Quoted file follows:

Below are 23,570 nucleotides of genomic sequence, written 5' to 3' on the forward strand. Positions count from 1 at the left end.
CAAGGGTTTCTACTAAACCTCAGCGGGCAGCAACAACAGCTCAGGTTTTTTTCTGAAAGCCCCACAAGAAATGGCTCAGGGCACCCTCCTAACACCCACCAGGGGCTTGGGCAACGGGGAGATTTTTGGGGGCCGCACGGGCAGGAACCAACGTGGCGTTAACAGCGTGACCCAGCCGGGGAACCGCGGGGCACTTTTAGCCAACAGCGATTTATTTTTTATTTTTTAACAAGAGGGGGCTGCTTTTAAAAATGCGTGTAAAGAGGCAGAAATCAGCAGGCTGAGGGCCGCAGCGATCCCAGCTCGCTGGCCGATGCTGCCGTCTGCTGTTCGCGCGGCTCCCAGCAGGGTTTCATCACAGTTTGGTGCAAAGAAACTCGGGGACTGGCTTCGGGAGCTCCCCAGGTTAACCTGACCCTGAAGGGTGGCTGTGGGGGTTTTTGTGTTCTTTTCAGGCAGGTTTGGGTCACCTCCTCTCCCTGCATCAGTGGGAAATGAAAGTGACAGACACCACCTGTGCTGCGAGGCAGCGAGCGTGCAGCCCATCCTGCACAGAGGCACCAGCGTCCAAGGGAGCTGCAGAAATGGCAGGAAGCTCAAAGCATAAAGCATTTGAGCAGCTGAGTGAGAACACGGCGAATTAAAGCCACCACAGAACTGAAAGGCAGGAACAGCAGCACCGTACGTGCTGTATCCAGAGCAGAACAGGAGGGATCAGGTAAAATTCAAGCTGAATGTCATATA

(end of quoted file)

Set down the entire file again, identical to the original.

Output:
Below are 23,570 nucleotides of genomic sequence, written 5' to 3' on the forward strand. Positions count from 1 at the left end.
CAAGGGTTTCTACTAAACCTCAGCGGGCAGCAACAACAGCTCAGGTTTTTTTCTGAAAGCCCCACAAGAAATGGCTCAGGGCACCCTCCTAACACCCACCAGGGGCTTGGGCAACGGGGAGATTTTTGGGGGCCGCACGGGCAGGAACCAACGTGGCGTTAACAGCGTGACCCAGCCGGGGAACCGCGGGGCACTTTTAGCCAACAGCGATTTATTTTTTATTTTTTAACAAGAGGGGGCTGCTTTTAAAAATGCGTGTAAAGAGGCAGAAATCAGCAGGCTGAGGGCCGCAGCGATCCCAGCTCGCTGGCCGATGCTGCCGTCTGCTGTTCGCGCGGCTCCCAGCAGGGTTTCATCACAGTTTGGTGCAAAGAAACTCGGGGACTGGCTTCGGGAGCTCCCCAGGTTAACCTGACCCTGAAGGGTGGCTGTGGGGGTTTTTGTGTTCTTTTCAGGCAGGTTTGGGTCACCTCCTCTCCCTGCATCAGTGGGAAATGAAAGTGACAGACACCACCTGTGCTGCGAGGCAGCGAGCGTGCAGCCCATCCTGCACAGAGGCACCAGCGTCCAAGGGAGCTGCAGAAATGGCAGGAAGCTCAAAGCATAAAGCATTTGAGCAGCTGAGTGAGAACACGGCGAATTAAAGCCACCACAGAACTGAAAGGCAGGAACAGCAGCACCGTACGTGCTGTATCCAGAGCAGAACAGGAGGGATCAGGTAAAATTCAAGCTGAATGTCATATA